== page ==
In a world where a kettle is 'smarter' than your decade-old PC, a watch can send an email for you, and even your pets are getting in on the 'wearable tech' boom, it's easy to get carried away with technology. Roland has taken the opposite approach with its latest release, the TD-25, by stripping back the design and layout of its module.
The basic principle is to supply the end user with fewer but better quality sounds, making it easier and more appealing to play. If you're a fan of multi-layered vibraslaps, or regularly gravitate towards samples of people going 'Yeeeeah!', prepare to have your dreams shattered...
"Hang on, isn't this like when chocolate bars get smaller in the name of health, but the price stays the same?" We know what you're getting at, but here's the thing.
'Streamlined', 'simplified' and 'modernised' should not be confused with 'devoid of functionality'. The TD-25 is available in two configurations: TD-25KV and TD-25K. The first includes Roland's 10" PDX-100 snare pad and 10" floor tom pads, with a pair of PD-85 pads for the rack toms, plus you get a ride and two crash cymbals.
The TD-25K comes with the same snare pad, but uses the smaller PDX-6 and PDX-8 mesh pads on the rack and floor toms respectively, and you get one ride and one crash cymbal pad.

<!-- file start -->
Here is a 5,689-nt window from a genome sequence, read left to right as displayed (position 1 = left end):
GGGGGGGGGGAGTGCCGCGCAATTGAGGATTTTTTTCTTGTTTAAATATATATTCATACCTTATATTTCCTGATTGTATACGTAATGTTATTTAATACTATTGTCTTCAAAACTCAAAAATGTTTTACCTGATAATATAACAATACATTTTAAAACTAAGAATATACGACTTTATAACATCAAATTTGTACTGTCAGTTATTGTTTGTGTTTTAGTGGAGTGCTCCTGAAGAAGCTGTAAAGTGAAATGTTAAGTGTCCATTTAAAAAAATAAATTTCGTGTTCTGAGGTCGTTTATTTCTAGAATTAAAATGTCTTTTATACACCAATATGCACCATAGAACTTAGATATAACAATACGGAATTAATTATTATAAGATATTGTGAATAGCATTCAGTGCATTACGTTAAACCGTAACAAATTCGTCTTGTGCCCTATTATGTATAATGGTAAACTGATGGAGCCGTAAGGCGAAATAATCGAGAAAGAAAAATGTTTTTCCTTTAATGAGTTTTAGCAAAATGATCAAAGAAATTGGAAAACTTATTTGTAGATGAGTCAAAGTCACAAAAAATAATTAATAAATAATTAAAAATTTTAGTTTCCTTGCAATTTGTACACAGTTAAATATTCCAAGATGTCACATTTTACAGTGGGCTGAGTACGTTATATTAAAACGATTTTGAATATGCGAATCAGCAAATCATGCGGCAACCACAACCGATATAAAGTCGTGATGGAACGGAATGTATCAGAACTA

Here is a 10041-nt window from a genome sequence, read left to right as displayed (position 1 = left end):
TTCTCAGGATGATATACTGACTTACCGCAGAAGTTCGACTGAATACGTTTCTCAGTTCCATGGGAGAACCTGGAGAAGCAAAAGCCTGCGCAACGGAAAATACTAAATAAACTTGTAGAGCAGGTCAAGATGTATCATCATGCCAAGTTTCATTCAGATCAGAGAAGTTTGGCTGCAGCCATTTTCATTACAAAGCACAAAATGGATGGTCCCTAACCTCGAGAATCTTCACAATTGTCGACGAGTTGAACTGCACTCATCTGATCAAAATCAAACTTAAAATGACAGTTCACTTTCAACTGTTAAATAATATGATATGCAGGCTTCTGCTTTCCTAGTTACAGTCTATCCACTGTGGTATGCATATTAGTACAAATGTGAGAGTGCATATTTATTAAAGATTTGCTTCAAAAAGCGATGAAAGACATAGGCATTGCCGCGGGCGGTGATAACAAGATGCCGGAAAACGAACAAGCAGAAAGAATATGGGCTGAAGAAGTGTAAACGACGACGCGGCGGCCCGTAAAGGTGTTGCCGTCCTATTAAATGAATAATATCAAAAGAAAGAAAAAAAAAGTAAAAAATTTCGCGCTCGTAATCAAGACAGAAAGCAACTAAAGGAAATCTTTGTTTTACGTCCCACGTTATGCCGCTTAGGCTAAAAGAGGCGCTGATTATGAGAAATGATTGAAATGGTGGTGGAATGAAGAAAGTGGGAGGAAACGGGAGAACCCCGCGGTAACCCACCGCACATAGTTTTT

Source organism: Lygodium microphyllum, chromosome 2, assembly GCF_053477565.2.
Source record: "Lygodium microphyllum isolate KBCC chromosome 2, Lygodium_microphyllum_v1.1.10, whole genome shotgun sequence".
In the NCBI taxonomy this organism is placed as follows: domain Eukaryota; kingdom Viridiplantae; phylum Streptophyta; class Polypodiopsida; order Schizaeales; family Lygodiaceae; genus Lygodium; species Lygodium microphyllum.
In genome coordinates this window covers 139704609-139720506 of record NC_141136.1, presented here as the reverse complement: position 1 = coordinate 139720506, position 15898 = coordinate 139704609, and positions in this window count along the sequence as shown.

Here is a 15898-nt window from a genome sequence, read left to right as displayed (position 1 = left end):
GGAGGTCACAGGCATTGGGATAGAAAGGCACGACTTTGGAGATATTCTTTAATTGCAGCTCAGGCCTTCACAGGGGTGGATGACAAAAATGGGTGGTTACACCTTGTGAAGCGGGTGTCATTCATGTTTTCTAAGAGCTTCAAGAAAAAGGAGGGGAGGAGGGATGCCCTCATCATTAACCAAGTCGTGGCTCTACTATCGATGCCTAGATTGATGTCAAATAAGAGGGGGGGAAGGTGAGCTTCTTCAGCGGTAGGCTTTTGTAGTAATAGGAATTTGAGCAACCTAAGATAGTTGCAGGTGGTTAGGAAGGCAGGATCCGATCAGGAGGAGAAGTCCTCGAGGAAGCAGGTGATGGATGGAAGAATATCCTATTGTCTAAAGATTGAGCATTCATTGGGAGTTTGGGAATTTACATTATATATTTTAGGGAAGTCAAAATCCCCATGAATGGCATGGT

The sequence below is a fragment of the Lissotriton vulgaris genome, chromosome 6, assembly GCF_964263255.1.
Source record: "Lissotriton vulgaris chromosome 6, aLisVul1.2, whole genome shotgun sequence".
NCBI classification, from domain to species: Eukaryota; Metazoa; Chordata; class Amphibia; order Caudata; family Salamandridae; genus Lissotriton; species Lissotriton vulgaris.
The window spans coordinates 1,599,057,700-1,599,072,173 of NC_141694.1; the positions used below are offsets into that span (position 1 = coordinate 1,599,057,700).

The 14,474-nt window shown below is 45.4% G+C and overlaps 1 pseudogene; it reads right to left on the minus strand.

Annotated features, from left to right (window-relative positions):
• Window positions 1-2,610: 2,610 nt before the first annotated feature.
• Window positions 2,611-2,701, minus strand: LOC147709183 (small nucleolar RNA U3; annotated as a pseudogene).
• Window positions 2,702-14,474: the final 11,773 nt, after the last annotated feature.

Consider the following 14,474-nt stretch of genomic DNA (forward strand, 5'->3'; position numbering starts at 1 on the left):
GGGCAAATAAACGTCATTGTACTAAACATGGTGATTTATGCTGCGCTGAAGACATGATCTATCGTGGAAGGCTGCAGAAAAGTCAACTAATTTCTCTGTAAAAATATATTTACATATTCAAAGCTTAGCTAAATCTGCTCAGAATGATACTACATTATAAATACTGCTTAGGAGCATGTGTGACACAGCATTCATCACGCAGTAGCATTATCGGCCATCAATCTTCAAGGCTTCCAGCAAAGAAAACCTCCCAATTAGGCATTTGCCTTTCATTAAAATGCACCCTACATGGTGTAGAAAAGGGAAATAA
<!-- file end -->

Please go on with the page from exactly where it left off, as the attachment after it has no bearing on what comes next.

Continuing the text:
Both kits use the more 'proper' VH-11 hi-hat trigger, mountable to a real mechanical hi-hat stand, as well as the cloth-headed KD-9 bass drum pad, and both use the same TD-25 brain.
Inside the module are 18 kits, categorised by six different styles and making use of Roland's SuperNATURAL behaviour modelling. Trickled-down from the flagship TD-30, it aims to make the kit more adaptive to your playing, and more realistic sounding.
Also on-board is an audio recording function, multi-effects and USB connectivity as well as the usual audio ins and outs. It's got everything Roland reckons you might need, and nothing that it thinks you won't.
When we found out that Roland was redesigning the visuals for the TD-25, we secretly did a bit of a fist-bump. We were right to, because the glassy, clean layout of the TD-25 looks brilliant. So good, in fact, that even fairly recent modules look positively old-hat by comparison. Gone are the dust-collecting faders, replaced by 10 slick, illuminated rotaries, 11 soft-press switches and a brightly backlit screen.
If your only experience of using electronic drum modules is scrolling a tiny cursor through umpteen different settings, only to find you've gone past the one you want and have to start over again, you'll like the TD-25 from the off.
Thanks to the large grey rotary control in the middle of the module, there's no confusing what and where you need to be pressing to navigate your way through the kits.
The sounds are split into categories. 'Standard' offers studio-style kits that are fairly genre-agnostic, leaning towards the studio/pop side of things, while the other genres speak for themselves.